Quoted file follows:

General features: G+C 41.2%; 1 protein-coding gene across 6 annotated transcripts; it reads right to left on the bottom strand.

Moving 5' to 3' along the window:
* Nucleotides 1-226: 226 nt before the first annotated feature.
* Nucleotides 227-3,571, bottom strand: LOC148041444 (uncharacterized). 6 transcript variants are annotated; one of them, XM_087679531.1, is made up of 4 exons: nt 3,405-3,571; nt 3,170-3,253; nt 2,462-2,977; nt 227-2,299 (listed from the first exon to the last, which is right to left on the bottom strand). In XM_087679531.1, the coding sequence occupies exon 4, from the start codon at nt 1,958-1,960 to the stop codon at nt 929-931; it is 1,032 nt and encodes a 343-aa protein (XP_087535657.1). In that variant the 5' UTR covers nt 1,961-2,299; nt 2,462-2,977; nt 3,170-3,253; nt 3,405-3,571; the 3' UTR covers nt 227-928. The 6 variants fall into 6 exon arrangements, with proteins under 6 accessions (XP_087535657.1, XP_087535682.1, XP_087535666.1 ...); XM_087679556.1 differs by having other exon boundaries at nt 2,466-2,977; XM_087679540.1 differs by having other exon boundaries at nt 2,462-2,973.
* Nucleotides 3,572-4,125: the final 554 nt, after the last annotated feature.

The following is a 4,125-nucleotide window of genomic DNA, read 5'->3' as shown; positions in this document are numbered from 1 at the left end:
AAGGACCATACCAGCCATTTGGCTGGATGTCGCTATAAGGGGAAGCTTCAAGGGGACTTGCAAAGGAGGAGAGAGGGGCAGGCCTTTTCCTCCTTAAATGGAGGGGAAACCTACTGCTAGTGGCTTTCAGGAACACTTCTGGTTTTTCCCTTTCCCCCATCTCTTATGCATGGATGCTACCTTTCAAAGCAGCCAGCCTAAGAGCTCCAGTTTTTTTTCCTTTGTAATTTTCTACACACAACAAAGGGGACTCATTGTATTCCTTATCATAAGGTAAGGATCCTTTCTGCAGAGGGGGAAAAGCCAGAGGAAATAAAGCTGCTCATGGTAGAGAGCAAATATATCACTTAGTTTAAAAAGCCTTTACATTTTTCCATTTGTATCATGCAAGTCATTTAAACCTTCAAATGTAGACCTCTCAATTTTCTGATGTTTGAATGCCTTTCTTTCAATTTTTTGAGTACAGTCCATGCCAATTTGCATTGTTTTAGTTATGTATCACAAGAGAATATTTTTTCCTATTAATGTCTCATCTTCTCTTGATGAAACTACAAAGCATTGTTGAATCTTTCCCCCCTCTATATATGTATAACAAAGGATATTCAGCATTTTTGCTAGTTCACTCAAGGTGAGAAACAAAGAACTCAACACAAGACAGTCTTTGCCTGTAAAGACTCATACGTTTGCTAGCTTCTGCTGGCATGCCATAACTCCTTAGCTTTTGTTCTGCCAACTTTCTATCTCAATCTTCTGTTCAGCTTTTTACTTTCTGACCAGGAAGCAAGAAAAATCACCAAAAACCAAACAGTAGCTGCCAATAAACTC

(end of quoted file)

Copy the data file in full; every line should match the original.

General features: G+C 41.2%; 1 protein-coding gene across 6 annotated transcripts; it reads right to left on the bottom strand.

Moving 5' to 3' along the window:
* Nucleotides 1-226: 226 nt before the first annotated feature.
* Nucleotides 227-3,571, bottom strand: LOC148041444 (uncharacterized). 6 transcript variants are annotated; one of them, XM_087679531.1, is made up of 4 exons: nt 3,405-3,571; nt 3,170-3,253; nt 2,462-2,977; nt 227-2,299 (listed from the first exon to the last, which is right to left on the bottom strand). In XM_087679531.1, the coding sequence occupies exon 4, from the start codon at nt 1,958-1,960 to the stop codon at nt 929-931; it is 1,032 nt and encodes a 343-aa protein (XP_087535657.1). In that variant the 5' UTR covers nt 1,961-2,299; nt 2,462-2,977; nt 3,170-3,253; nt 3,405-3,571; the 3' UTR covers nt 227-928. The 6 variants fall into 6 exon arrangements, with proteins under 6 accessions (XP_087535657.1, XP_087535682.1, XP_087535666.1 ...); XM_087679556.1 differs by having other exon boundaries at nt 2,466-2,977; XM_087679540.1 differs by having other exon boundaries at nt 2,462-2,973.
* Nucleotides 3,572-4,125: the final 554 nt, after the last annotated feature.

The following is a 4,125-nucleotide window of genomic DNA, read 5'->3' as shown; positions in this document are numbered from 1 at the left end:
AAGGACCATACCAGCCATTTGGCTGGATGTCGCTATAAGGGGAAGCTTCAAGGGGACTTGCAAAGGAGGAGAGAGGGGCAGGCCTTTTCCTCCTTAAATGGAGGGGAAACCTACTGCTAGTGGCTTTCAGGAACACTTCTGGTTTTTCCCTTTCCCCCATCTCTTATGCATGGATGCTACCTTTCAAAGCAGCCAGCCTAAGAGCTCCAGTTTTTTTTCCTTTGTAATTTTCTACACACAACAAAGGGGACTCATTGTATTCCTTATCATAAGGTAAGGATCCTTTCTGCAGAGGGGGAAAAGCCAGAGGAAATAAAGCTGCTCATGGTAGAGAGCAAATATATCACTTAGTTTAAAAAGCCTTTACATTTTTCCATTTGTATCATGCAAGTCATTTAAACCTTCAAATGTAGACCTCTCAATTTTCTGATGTTTGAATGCCTTTCTTTCAATTTTTTGAGTACAGTCCATGCCAATTTGCATTGTTTTAGTTATGTATCACAAGAGAATATTTTTTCCTATTAATGTCTCATCTTCTCTTGATGAAACTACAAAGCATTGTTGAATCTTTCCCCCCTCTATATATGTATAACAAAGGATATTCAGCATTTTTGCTAGTTCACTCAAGGTGAGAAACAAAGAACTCAACACAAGACAGTCTTTGCCTGTAAAGACTCATACGTTTGCTAGCTTCTGCTGGCATGCCATAACTCCTTAGCTTTTGTTCTGCCAACTTTCTATCTCAATCTTCTGTTCAGCTTTTTACTTTCTGACCAGGAAGCAAGAAAAATCACCAAAAACCAAACAGTAGCTGCCAATAAACTC